2 Ex-Chiefs to Serve on Police Reform Panel : Law enforcement: The watchdog group will press the council to implement recommendations of the Christopher Commission.


Two former Los Angeles police chiefs have agreed to serve on a high-profile watchdog committee that will press the Los Angeles City Council to implement Police Department reforms advocated by the Christopher Commission, sources said Wednesday.

Former chiefs Ed Davis, now a state senator, and Tom Reddin, head of a security company, will join about 40 other prominent business, civic and community leaders on the advocacy committee, which is expected to announce its formation today.

Reddin confirmed his participation. “I have been through the Christopher Commission report three or four times, and I am hard put to find myself in disagreement with anything they have written,” he said. “The sooner we start, the more effective we can be.”


The broad-based committee, which will include at least four members of the Christopher Commission, begins work next week when the City Council starts debating a series of Christopher Commission reforms endorsed by a five-member council panel on Monday.

“Tuesday morning, there will be a group of people deployed at the council,” said one source familiar with the committee’s genesis. “The lobbying will begin.”

Creation of the watchdog committee could prove politically explosive at City Hall, where some council members have expressed unwillingness to adopt the entire package of Christopher Commission reforms proposed after the police beating of motorist Rodney G. King last March.

The council panel, for example, recommended approval of several key reforms, but did not support a controversial proposal to relinquish new City Council powers over the Police Department.

“Those who oppose any portion of the Christopher Commission recommendations will find themselves facing a very distinguished panel of leaders,” said Bill Chandler, a spokesman for Mayor Tom Bradley, who has endorsed the commission’s reforms.

Several members of the citizens committee said Wednesday that the group is prepared to launch a ballot initiative independent of the council to get the reforms approved, if necessary.


“A number of the council members will go with what they see as the political winds out there, instead of focusing on the thrust of the report,” said William Robertson, a committee member and president of the local AFL-CIO. “I see the committee as the vehicle to make the dramatic changes that are necessary in Los Angeles.”

Councilman Marvin Braude, chairman of the council’s ad hoc panel on the Christopher Commission, said he does not regard the formation of the committee as an attack on his panel’s work.

“I am not saying it is necessary or essential, but I don’t see it as destructive in any way,” Braude said. “And that doesn’t foreclose anybody else from doing the same thing, who may have a contrary view.”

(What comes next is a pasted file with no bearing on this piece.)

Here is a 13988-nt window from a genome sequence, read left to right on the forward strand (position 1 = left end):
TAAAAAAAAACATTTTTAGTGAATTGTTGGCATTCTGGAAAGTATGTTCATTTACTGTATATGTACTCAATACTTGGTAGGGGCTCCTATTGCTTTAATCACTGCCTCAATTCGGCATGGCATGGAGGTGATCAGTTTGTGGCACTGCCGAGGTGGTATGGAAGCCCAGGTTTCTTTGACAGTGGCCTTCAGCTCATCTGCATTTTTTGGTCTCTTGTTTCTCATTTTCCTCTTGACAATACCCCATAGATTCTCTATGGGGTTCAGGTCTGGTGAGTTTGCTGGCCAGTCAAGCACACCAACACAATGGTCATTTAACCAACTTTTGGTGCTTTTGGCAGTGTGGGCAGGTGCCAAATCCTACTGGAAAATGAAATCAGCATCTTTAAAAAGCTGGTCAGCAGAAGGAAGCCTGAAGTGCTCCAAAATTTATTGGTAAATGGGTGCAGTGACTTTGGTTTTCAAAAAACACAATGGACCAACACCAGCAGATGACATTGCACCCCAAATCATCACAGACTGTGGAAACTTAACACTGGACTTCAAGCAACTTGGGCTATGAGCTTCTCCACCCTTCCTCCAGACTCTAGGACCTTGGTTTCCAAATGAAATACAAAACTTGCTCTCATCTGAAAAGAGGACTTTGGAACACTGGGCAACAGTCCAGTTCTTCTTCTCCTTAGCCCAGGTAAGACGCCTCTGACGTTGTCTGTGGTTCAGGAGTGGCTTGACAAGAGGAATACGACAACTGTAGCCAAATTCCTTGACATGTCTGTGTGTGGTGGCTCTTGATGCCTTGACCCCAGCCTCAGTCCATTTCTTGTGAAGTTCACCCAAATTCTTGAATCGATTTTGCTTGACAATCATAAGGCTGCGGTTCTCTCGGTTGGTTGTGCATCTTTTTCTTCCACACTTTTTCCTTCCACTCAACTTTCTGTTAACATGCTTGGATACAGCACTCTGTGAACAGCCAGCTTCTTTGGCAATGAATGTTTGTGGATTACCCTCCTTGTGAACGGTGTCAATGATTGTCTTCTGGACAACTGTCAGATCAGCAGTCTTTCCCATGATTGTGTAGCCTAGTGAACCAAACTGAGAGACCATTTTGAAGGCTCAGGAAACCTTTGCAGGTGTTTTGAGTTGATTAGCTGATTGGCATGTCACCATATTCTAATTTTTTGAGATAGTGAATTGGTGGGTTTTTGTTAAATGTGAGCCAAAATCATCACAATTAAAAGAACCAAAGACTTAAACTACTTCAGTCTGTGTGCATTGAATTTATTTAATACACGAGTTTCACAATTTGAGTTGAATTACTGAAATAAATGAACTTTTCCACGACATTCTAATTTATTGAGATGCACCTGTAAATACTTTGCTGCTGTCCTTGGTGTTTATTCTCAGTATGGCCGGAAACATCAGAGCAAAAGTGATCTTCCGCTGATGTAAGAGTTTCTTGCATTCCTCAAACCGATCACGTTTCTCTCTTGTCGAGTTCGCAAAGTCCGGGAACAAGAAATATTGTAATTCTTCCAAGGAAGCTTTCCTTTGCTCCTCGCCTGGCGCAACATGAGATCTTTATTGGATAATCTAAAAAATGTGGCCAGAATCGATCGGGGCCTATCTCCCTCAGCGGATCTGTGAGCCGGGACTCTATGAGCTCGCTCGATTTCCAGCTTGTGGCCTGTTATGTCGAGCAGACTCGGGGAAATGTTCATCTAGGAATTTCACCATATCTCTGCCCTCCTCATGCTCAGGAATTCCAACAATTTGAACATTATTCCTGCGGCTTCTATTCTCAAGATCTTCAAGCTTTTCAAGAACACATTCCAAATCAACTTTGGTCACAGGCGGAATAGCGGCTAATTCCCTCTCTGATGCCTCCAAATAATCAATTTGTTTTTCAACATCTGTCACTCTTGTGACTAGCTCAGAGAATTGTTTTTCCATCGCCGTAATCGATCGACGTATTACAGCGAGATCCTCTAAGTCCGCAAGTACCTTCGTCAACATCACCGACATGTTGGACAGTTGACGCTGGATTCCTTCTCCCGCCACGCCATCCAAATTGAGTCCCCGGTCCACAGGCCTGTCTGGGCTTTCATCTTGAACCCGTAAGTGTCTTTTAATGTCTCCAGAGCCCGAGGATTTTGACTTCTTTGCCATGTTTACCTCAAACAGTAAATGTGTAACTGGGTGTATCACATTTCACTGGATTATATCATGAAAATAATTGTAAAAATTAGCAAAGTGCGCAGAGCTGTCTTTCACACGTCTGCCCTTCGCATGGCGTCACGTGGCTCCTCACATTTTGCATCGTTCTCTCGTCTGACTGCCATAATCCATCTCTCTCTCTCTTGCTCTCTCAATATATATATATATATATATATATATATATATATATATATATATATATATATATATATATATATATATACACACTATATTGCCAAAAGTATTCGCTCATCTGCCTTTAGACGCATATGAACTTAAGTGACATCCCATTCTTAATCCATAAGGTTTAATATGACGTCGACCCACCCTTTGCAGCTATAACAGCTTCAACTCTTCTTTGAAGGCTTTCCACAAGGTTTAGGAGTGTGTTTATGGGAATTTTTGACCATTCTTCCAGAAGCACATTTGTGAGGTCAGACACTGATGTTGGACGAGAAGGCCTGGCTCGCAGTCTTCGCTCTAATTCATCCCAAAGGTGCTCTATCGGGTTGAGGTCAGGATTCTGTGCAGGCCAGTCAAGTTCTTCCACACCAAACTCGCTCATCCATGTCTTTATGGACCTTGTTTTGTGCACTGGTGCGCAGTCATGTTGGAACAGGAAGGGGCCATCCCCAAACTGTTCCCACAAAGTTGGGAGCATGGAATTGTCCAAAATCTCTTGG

Council President John Ferraro said he doubted the committee will have much influence on the council.

“I don’t consider it a threat at all,” Ferraro said. “If we had ignored the whole process, then they would have some issue to put an initiative on the ballot. But we haven’t done that. There are going to be minor changes . . . to the recommendations.”

The citizens committee will act independently of the Christopher Commission, but it will in effect serve as its lobbying arm, sources said. Creation of the committee was envisioned in the commission report, which called for a body of “distinguished citizens” to “advocate and monitor enactment” of the recommended reforms.

A spokeswoman for Warren Christopher said the commission chairman will not be involved with the citizens committee, but she said that he supports its efforts.

The citizens committee is also expected to raise funds to support any ballot measures--including those endorsed by the council--that implement the Christopher Commission reforms. The group will also hire a political consulting firm to coordinate the committee’s lobbying and fund-raising activities.

“If the council reverts to some of the irresponsible behavior that at least some members demonstrated for several months following the Rodney King incident, it is going to be absolutely essential that all segments of the city outside of the elected arena come together,” said John Mack, a committee member and head of the Urban League. “Los Angeles cannot afford less. The future of this city, the future of peace and tranquility and harmony are resting in the balance.”

Organizers of the citizens committee were still contacting prospective members Wednesday, but sources said that those who agreed to serve included Christopher Commission members Roy A. Anderson, Leo F. Estrada, Mickey Kantor and Andrea Sheridan Ordin; Gilbert T. Ray, executive director of the commission; Dan Garcia, a lobbyist and former police commissioner; Nelson Rising, senior partner with Maguire Thomas Partners; Frank G. Wells, president and chief operating officer of the Walt Disney Co., and Yvonne Brathwaite Burke, former congresswoman, assemblywoman and county supervisor.

Sources familiar with the committee’s creation said efforts were made to include both conservatives and liberals.

“This is a real cross-section,” the source said. “This way, if there is a particular problem with a particular council person, we can target very specifically a call from a person on the committee to that council person.”